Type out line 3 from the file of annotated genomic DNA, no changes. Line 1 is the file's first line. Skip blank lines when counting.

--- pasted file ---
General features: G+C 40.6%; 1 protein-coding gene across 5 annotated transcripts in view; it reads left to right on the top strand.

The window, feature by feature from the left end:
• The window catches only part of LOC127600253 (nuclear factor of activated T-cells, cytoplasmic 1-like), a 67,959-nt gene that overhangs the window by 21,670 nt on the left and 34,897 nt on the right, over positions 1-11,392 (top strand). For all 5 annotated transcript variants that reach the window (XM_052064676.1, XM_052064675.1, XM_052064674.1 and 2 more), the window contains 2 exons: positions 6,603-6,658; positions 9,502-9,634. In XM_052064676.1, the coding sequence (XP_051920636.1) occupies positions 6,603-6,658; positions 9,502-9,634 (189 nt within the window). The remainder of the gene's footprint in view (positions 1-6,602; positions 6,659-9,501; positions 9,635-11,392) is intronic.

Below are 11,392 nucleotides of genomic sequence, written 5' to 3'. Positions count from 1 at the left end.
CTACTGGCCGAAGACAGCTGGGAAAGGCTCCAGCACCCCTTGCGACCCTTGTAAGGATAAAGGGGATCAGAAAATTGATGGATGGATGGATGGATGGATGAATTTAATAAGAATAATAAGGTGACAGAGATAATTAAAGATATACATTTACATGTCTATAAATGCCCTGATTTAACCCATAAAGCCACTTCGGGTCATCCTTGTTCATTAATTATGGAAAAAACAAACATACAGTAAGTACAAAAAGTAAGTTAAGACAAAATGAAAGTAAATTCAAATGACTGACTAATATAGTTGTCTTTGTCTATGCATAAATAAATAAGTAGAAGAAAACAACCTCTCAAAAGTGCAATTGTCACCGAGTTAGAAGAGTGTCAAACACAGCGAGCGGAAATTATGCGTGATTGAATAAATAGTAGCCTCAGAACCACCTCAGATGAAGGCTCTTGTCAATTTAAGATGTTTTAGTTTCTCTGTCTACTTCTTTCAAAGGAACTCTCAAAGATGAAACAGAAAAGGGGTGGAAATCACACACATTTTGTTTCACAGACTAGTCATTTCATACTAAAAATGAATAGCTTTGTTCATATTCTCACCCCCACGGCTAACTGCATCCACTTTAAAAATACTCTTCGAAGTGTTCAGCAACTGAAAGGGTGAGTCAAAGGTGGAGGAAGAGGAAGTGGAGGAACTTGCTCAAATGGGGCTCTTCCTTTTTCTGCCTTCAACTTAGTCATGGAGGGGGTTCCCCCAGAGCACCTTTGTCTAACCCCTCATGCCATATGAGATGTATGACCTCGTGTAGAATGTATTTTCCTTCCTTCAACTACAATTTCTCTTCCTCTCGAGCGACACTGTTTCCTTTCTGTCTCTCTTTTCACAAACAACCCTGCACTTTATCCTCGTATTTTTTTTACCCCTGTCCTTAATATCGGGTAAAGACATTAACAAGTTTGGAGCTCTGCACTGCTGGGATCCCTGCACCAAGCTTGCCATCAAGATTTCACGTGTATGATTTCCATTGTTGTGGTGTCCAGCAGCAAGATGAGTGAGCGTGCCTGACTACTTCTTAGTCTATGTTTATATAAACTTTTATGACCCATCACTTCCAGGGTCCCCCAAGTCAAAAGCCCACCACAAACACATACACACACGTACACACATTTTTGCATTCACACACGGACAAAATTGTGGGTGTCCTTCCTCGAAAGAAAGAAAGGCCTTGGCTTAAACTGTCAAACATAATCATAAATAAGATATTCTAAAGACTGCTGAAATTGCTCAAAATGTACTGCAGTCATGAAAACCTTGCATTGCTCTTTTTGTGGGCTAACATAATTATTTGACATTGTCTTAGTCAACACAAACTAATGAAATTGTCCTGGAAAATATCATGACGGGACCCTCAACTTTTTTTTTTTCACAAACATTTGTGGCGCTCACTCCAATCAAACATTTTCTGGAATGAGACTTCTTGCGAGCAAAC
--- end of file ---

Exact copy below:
• The window catches only part of LOC127600253 (nuclear factor of activated T-cells, cytoplasmic 1-like), a 67,959-nt gene that overhangs the window by 21,670 nt on the left and 34,897 nt on the right, over positions 1-11,392 (top strand). For all 5 annotated transcript variants that reach the window (XM_052064676.1, XM_052064675.1, XM_052064674.1 and 2 more), the window contains 2 exons: positions 6,603-6,658; positions 9,502-9,634. In XM_052064676.1, the coding sequence (XP_051920636.1) occupies positions 6,603-6,658; positions 9,502-9,634 (189 nt within the window). The remainder of the gene's footprint in view (positions 1-6,602; positions 6,659-9,501; positions 9,635-11,392) is intronic.